In the 1970s and 1980s, in his eleventh-floor, two-room apartment at the Westover Hotel at 253 West 72nd Street, Pomus wrote songs with Dr. John, Ken Hirsch and Willy DeVille for what he said were "...those people stumbling around in the night out there, uncertain or not always so certain of exactly where they fit in and where they were headed." These later songs ("There Must Be A Better World", "There Is Always One More Time", "That World Outside", "You Just Keep Holding On", and "Something Beautiful Dying" in particular), which were recorded by Willy DeVille, B.B. King, Irma Thomas, Marianne Faithfull, Charlie Rich, Ruth Brown, Dr. John, James Booker, and Johnny Adams. These are considered by some, including writer Peter Guralnick, musician and songwriter Dr. John, and producer Joel Dorn to be signatures of his best craft.

The documentary film A.K.A. Doc Pomus (2012), directed by filmmaker Peter Miller and Will Hechter, edited by Amy Linton and produced by Hechter, Miller and Pomus' daughter Sharyn Felder, details Pomus' life. The film won the grand prize at the Stony Brook Film Festival,[7] the first time a documentary was awarded that honor, and screened at dozens of other film festivals in 2012 and 2013.[8]

Pomus died in 1991 from lung cancer, at the age of 65.

Legacy and influence[edit]

Together with Shuman and individually, Pomus was a key figure in the development of popular music. They wrote such hits as "Save the Last Dance for Me", "This Magic Moment", "Sweets for My Sweet", "Viva Las Vegas", "Little Sister", "Surrender", "Can't Get Used to Losing You", "Suspicion", "Turn Me Loose" and "A Mess of Blues".[9]

  • The funk band Cameo was heavily influenced by Doc Pomus' song-writing style and frequently acknowledges his impact before performing their hit song "Word Up."
  • The song "Doc's Blues" [11] was written as a tribute to Pomus by his close friend, Andrew Vachss. The lyrics originally appeared in Vachss’ 1990 novel Blossom. "Doc's Blues" was recorded by bluesman Son Seals, on Seals' last album, Lettin’ Go.[12]
  • Responsible for Lou Reed's introduction to the music industry in the early 1960s, Pomus was one of two friends Reed memorialized on his 1992 album Magic and Loss (the other was Rotten Rita).
  • In 2010, Ben Folds and Nick Hornby named their collaborative album Lonely Avenue which included the song Doc Pomus. The lyrics include a reference from an excerpt from Doc Pomus's uncompleted memoir, February 21, 1984: "I was never one of those happy cripples who stumbled around smiling and shiny-eyed, trying to get the world to cluck its tongue and shake its head sadly in my direction. They’d never look at me and say, 'What a wonderful, courageous fellow.'" The album featured lyrics written by British author Hornby, and to music by American performer Folds. It was released on September 28, 2010.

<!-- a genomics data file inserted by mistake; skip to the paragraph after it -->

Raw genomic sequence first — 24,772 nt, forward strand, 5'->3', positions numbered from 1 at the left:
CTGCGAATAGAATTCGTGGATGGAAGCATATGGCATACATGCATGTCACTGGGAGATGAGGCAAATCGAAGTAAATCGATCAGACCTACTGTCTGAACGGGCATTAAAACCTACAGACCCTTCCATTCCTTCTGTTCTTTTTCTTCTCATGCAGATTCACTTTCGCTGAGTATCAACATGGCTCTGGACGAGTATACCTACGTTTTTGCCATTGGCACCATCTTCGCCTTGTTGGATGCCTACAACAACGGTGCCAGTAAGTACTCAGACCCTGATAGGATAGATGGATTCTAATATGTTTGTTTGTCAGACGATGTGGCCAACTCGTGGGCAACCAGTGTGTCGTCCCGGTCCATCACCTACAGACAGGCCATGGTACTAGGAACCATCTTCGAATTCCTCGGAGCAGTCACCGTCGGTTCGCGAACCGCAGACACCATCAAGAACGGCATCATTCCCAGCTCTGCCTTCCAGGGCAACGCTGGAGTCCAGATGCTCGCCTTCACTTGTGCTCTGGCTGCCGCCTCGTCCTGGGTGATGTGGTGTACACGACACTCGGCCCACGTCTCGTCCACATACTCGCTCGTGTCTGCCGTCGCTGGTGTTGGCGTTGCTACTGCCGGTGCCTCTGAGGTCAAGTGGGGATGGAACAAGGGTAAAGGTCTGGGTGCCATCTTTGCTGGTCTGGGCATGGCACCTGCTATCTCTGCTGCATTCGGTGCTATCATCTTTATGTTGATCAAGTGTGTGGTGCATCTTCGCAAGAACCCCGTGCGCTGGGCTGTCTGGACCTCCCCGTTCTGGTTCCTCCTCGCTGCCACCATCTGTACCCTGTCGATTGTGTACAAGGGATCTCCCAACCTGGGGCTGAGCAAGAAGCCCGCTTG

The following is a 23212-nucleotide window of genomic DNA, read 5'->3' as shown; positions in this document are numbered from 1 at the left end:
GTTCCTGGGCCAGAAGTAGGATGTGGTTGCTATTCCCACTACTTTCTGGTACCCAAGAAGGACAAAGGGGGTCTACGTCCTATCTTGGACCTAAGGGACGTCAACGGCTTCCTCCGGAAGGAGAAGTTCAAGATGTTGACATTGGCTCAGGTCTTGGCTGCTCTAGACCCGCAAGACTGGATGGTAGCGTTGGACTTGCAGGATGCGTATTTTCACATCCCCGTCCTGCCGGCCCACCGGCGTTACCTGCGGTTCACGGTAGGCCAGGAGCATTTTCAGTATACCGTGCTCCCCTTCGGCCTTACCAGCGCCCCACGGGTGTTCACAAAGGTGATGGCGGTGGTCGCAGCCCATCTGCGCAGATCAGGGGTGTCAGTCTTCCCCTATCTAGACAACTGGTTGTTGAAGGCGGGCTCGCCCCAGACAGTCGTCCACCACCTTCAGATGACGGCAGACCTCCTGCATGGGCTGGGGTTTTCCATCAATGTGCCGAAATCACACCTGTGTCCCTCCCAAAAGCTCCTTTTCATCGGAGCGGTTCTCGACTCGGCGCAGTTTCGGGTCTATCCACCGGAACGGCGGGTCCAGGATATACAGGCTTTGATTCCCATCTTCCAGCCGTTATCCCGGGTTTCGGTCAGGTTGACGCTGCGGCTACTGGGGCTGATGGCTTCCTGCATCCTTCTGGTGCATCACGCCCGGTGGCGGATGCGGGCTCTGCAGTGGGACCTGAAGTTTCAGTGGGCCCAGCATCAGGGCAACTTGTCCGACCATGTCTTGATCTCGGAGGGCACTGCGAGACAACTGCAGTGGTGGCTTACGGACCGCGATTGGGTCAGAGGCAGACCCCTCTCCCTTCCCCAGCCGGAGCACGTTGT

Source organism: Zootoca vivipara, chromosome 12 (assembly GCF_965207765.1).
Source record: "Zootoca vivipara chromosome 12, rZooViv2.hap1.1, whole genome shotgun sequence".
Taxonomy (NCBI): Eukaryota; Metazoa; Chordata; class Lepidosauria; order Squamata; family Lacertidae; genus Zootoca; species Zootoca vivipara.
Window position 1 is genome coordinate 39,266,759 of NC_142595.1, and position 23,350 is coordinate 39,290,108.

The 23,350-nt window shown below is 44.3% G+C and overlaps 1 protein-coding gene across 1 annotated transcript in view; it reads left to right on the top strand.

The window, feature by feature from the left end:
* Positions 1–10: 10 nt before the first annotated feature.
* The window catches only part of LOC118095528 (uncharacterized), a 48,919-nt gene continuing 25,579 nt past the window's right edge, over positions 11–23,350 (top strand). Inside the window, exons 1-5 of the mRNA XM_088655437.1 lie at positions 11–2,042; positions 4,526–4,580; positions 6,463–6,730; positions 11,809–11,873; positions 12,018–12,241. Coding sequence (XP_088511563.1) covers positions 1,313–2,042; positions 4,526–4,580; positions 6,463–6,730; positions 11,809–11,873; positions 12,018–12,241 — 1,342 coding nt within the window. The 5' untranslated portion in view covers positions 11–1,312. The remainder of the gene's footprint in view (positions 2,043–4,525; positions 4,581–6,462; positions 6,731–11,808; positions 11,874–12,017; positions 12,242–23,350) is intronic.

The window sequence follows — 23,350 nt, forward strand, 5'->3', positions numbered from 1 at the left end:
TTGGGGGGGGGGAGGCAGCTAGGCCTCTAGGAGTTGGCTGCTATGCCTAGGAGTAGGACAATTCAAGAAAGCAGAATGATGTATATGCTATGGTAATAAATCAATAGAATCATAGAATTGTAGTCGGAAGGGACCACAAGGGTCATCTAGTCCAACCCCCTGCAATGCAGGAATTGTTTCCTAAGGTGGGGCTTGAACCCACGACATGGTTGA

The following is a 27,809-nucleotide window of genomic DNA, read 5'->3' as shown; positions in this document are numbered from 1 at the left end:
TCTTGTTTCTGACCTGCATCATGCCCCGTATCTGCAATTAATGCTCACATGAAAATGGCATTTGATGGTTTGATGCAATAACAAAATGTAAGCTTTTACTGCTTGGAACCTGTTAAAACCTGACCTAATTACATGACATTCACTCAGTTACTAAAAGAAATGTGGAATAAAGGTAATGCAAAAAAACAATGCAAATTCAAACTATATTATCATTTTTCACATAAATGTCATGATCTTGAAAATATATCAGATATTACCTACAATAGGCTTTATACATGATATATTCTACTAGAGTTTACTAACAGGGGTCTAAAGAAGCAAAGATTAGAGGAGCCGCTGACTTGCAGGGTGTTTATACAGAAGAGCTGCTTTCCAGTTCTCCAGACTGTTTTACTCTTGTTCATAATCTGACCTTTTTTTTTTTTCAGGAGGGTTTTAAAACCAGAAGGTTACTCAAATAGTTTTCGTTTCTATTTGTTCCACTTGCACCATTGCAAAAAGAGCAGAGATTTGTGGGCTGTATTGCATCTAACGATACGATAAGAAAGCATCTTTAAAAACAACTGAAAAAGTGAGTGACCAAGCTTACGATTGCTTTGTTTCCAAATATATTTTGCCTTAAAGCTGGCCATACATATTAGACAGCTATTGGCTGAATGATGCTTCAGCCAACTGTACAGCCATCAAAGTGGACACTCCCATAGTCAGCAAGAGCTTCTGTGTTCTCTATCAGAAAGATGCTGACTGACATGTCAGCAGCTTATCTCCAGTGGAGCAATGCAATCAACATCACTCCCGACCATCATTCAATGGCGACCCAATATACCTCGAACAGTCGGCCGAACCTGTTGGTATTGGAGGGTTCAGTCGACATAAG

Further reading[edit]

References[edit]

  1. ^ Obituary Variety, March 18, 1991.
  2. ^ "Doc Pomus - Induction Year: 1992 - Induction Category: Non-Performer". Rock and Roll Hall of Fame. Retrieved 2007-06-30. 
  3. ^ "Doc Pomus". Songwriters Hall Of Fame. Retrieved 2008-03-27. 
  4. ^ "Blues Foundation Announces 2012 Blues Hall of Fame Inductees". confessingtheblues. Retrieved 2013-06-01. 
  5. ^ Tamarkini, Jeff (2007-04-03). "Heart of the matter". The Phoenix. Retrieved 2007-04-24. 
  6. ^ "Doc Pomus and Mort Shuman". www.history-of-rock. Retrieved 2007-06-30. 
  7. ^ http://www.indiewire.com/article/winners-of-stony-brook-film-festival-a-k-a-doc-pomus-takes-home-the-grand-prize
  8. ^ http://akadocpomus.com/screenings/
  9. ^ "Doc Pomus - Biography". Allmusic.com. Retrieved 2007-06-27. 
  10. ^ "Rhythm and Blues Foundation 1991 Pioneer Awards". 
  11. ^ "Doc's Blues". Retrieved 2007-02-04. 
  12. ^ "Lettin' Go". Retrieved 2007-02-04. 
  13. ^ http://www.bloomberg.com/news/2013-10-01/coens-evoke-ny-folk-scene-hanks-battles-pirates-movies.html

External links[edit]